Cutting Tobacco, Province of Havana, Cuba

Special Collections > Keystone Slides
tiff scanned file from original glass slide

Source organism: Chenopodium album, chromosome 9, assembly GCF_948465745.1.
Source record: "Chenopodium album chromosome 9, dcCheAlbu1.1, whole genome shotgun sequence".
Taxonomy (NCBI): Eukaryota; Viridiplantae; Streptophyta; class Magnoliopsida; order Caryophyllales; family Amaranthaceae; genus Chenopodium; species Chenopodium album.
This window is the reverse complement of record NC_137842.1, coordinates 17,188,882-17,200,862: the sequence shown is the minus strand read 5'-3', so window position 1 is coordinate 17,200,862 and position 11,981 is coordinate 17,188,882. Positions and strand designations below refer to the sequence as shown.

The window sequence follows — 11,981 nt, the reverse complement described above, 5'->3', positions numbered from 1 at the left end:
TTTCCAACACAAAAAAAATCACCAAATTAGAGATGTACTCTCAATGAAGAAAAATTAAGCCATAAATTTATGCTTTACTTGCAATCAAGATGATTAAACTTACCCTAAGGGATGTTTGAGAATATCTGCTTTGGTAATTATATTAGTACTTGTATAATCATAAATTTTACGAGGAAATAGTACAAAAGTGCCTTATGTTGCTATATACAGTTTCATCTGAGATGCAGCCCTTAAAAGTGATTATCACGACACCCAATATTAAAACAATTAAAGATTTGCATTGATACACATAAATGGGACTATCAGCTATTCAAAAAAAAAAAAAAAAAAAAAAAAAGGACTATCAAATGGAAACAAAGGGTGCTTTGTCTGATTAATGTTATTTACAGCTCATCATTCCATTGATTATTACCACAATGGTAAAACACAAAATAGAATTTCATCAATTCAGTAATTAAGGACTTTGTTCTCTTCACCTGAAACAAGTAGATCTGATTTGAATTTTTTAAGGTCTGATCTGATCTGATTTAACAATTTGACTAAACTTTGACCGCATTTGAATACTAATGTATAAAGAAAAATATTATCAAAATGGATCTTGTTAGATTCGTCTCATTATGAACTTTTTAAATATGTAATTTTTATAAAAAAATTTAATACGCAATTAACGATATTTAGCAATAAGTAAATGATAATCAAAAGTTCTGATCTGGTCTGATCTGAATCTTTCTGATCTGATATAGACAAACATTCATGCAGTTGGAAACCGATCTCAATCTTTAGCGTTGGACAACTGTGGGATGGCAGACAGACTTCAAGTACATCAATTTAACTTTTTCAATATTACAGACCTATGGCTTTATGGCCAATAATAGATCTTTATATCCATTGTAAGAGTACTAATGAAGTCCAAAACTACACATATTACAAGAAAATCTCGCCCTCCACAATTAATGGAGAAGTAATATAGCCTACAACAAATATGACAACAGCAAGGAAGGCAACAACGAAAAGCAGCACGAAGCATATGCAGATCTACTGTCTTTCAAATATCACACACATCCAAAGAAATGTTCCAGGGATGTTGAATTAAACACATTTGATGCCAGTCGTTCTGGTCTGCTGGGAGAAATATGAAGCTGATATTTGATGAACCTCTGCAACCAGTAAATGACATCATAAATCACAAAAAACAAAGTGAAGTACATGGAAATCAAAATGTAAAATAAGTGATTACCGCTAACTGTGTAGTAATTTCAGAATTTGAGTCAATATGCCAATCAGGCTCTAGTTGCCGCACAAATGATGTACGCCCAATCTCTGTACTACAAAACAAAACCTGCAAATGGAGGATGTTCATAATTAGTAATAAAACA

It is from tobacco plants grown in the district here shown that the famous Havana cigars are made. Naturally, this tobacco is not all grown in the small province of Havana. It is grown, however, on the southern slopes of the mountain range which extends the entire length of the island of Cuba. Due to some quality of the climate or of the soil, or to the method of curing, the tobacco raised on these slopes is unequaled anywhere in the world. Havana tobacco and Havana cigars are known the world over. The tobacco is so named because most of the cigar factories are located in the city of Havana. The fame of Cuban tobacco rests upon its quality rather than upon its quantity. Cuba produces about half as much tobacco as does the state of Virginia, and Virginia produced only about one third as much as Kentucky does. The United States easily leads all other countries in the production of this plant. One third of the World's crop is raised on our soil. India comes second, with about one half as much as the United States; and Russia ranks third, with about two fifths of the production of India. The scene here shows three workmen busy cutting the leaves, and hanging them over a pole to dry. Each one of the bunches of leaves is called a "hank". Next to the tobacco, our interest is centered on the banana trees. These trees have been planted largely to shade the tobacco, because tobacco grown in the shade is of finer quality than that grown in the sun. In many sections of the United States the tobacco fields are covered with cloth to protect the plants from the intense summer sunshine. What is the largest city in Cuba? Keystone ID: 10236 Note: All titles, descriptions, and location coordinates are from the original Keystone Slide documentation as supplied by the Keystone View Company. No text has been edited or changed.
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